Washington: It seems that the more we see of Pluto, the more fascinating it gets.
A new image taken by New Horizons spacecraft shortly before closest approach to Pluto on July 14 this year resolves details as small as 250 metres.
The image shows the plains’ enigmatic cellular pattern as well as unusual clusters of small pits and troughs.
Scientists believe that this area, informally known as Sputnik Planum, is composed of volatile ices such as solid nitrogen.
They theorise that the pits and troughs – typically hundreds of metres across and tens of metres deep – are possibly formed by sublimation or evaporation of these ices.
However, the reasons for the striking shapes and alignments of these features are a mystery.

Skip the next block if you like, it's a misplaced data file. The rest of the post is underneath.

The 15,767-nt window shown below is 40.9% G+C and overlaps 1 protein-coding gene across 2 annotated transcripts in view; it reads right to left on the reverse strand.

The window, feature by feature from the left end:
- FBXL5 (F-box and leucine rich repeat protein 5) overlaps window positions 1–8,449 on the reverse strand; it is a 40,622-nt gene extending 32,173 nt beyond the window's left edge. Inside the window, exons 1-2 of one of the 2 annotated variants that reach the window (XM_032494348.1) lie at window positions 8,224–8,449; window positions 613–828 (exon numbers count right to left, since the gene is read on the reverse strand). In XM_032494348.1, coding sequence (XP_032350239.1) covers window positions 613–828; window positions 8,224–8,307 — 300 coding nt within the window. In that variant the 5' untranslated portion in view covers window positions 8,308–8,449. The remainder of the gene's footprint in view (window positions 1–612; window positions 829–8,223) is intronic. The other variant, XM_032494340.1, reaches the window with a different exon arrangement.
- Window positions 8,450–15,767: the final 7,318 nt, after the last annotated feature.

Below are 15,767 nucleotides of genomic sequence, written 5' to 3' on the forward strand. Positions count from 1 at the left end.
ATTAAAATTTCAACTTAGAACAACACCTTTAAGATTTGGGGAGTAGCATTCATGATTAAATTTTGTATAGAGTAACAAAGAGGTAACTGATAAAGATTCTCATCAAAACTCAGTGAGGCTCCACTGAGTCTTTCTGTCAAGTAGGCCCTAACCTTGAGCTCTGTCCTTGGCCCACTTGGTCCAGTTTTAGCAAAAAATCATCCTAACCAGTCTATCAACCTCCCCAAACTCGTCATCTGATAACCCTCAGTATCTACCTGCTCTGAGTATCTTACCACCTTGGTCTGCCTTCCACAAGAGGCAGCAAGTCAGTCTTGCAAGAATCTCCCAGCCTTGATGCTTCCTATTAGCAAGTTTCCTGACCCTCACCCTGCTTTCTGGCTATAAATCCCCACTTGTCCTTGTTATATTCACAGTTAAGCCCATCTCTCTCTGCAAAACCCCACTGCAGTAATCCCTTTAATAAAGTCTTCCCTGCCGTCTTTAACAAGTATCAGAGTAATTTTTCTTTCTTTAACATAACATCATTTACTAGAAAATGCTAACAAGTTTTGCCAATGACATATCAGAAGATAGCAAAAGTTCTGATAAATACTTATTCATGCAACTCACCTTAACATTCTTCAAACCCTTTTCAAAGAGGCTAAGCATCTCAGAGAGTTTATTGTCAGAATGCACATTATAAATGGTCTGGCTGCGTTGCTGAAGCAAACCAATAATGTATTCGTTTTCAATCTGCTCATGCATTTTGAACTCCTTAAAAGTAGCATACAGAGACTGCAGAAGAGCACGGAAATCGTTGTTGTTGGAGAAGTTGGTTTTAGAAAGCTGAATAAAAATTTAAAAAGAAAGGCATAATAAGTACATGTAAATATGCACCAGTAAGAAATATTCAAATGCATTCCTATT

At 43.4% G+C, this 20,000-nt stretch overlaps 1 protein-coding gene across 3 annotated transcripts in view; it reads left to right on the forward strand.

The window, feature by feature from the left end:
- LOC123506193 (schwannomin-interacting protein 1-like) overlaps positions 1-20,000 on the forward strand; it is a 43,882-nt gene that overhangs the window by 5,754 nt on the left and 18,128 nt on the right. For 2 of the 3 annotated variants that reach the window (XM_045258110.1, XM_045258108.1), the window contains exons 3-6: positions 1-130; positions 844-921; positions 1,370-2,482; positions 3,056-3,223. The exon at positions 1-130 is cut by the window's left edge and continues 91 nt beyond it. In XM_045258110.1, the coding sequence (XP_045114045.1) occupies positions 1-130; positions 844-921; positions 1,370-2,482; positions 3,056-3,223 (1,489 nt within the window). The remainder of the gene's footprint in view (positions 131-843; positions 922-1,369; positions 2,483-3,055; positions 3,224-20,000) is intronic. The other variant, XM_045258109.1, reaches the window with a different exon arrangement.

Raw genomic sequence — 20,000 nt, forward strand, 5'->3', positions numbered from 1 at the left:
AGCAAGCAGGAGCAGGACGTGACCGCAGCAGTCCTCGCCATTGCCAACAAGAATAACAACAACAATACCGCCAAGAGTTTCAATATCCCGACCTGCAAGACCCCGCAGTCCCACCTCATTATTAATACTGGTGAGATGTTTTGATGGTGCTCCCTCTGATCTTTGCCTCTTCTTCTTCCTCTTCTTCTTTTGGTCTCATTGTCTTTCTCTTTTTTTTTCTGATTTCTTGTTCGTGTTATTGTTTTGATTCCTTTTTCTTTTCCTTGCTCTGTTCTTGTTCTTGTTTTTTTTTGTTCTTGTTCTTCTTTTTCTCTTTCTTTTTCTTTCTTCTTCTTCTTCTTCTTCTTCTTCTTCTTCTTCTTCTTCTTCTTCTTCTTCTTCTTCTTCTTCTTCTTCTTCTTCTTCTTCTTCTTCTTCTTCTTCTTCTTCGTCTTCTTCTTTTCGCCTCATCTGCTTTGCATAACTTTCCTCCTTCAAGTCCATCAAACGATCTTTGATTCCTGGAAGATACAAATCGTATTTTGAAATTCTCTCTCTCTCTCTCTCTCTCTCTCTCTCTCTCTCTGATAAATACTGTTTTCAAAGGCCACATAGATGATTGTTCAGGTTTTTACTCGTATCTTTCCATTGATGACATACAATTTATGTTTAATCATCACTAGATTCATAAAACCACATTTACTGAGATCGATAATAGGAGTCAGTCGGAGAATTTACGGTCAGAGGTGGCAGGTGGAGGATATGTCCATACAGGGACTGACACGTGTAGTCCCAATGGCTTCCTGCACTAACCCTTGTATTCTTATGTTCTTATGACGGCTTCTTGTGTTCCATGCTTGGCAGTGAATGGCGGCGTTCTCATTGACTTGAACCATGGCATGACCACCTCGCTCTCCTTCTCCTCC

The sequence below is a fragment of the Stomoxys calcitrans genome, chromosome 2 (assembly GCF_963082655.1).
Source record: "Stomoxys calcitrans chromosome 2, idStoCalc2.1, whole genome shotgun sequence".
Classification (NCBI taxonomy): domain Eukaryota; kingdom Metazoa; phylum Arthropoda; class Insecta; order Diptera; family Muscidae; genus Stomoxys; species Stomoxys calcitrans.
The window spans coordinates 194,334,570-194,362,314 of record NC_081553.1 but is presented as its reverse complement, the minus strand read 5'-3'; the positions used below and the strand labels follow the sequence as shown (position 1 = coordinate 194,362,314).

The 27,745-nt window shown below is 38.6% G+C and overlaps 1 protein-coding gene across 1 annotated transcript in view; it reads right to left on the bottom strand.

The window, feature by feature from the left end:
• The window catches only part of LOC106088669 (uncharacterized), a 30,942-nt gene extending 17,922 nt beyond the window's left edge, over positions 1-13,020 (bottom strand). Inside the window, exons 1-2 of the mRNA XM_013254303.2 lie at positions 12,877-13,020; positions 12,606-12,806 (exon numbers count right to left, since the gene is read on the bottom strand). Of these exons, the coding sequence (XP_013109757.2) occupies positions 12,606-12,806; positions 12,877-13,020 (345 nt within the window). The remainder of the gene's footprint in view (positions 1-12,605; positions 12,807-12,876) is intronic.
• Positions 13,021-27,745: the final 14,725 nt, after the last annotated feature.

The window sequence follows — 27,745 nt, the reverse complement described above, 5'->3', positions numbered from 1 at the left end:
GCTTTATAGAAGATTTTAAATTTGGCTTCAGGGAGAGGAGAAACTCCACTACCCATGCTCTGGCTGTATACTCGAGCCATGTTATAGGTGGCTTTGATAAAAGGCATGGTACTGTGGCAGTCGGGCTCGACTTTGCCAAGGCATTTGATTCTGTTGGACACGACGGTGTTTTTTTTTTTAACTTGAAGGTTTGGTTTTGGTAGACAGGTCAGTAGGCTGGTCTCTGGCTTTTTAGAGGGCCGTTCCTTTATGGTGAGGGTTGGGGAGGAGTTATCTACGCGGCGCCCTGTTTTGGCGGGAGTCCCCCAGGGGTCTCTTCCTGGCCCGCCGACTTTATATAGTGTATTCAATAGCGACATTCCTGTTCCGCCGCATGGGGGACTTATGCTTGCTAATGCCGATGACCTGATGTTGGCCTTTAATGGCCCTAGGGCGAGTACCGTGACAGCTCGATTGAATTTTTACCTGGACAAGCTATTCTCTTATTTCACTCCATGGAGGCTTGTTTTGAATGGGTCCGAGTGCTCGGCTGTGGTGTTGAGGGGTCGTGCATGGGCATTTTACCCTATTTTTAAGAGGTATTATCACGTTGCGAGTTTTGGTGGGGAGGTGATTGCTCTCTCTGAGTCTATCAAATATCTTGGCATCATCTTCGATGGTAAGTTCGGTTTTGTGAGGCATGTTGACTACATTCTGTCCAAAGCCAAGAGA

Adding to the intrigue is that even at this resolution, no impact craters are seen, testifying to the extreme geologic youth of Sputnik Planum.
The image was taken by the Long Range Reconnaissance Imager (LORRI) on New Horizons.
“Pluto is weird, in a good way,” said Hal Weaver, New Horizons project scientist in a statement.
“The pits, and the way they’re aligned, provide clues about the ice flow and the exchange of volatiles between the surface and atmosphere. The science team is working hard to understand what physical processes are at play here,” he added.